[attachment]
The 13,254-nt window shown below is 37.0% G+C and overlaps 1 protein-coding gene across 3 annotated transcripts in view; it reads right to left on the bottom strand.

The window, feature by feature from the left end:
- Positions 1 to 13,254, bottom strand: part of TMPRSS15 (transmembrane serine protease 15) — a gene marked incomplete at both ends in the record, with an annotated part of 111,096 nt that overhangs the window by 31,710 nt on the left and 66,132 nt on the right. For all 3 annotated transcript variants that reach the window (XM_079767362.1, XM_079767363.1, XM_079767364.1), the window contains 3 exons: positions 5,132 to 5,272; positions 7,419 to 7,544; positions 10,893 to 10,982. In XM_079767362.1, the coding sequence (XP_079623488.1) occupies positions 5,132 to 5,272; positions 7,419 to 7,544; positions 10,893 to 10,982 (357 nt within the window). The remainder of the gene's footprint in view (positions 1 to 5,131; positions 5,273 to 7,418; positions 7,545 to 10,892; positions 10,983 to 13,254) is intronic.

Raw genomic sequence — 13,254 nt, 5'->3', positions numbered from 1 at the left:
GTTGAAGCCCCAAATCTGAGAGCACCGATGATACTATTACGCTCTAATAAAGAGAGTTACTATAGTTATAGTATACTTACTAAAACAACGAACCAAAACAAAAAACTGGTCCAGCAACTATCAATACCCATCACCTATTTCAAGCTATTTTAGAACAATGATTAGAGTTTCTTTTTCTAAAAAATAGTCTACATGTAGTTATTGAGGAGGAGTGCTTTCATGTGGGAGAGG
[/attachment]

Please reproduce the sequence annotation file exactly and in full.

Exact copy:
The 13,254-nt window shown below is 37.0% G+C and overlaps 1 protein-coding gene across 3 annotated transcripts in view; it reads right to left on the bottom strand.

The window, feature by feature from the left end:
- Positions 1 to 13,254, bottom strand: part of TMPRSS15 (transmembrane serine protease 15) — a gene marked incomplete at both ends in the record, with an annotated part of 111,096 nt that overhangs the window by 31,710 nt on the left and 66,132 nt on the right. For all 3 annotated transcript variants that reach the window (XM_079767362.1, XM_079767363.1, XM_079767364.1), the window contains 3 exons: positions 5,132 to 5,272; positions 7,419 to 7,544; positions 10,893 to 10,982. In XM_079767362.1, the coding sequence (XP_079623488.1) occupies positions 5,132 to 5,272; positions 7,419 to 7,544; positions 10,893 to 10,982 (357 nt within the window). The remainder of the gene's footprint in view (positions 1 to 5,131; positions 5,273 to 7,418; positions 7,545 to 10,892; positions 10,983 to 13,254) is intronic.

Raw genomic sequence — 13,254 nt, 5'->3', positions numbered from 1 at the left:
GTTGAAGCCCCAAATCTGAGAGCACCGATGATACTATTACGCTCTAATAAAGAGAGTTACTATAGTTATAGTATACTTACTAAAACAACGAACCAAAACAAAAAACTGGTCCAGCAACTATCAATACCCATCACCTATTTCAAGCTATTTTAGAACAATGATTAGAGTTTCTTTTTCTAAAAAATAGTCTACATGTAGTTATTGAGGAGGAGTGCTTTCATGTGGGAGAGG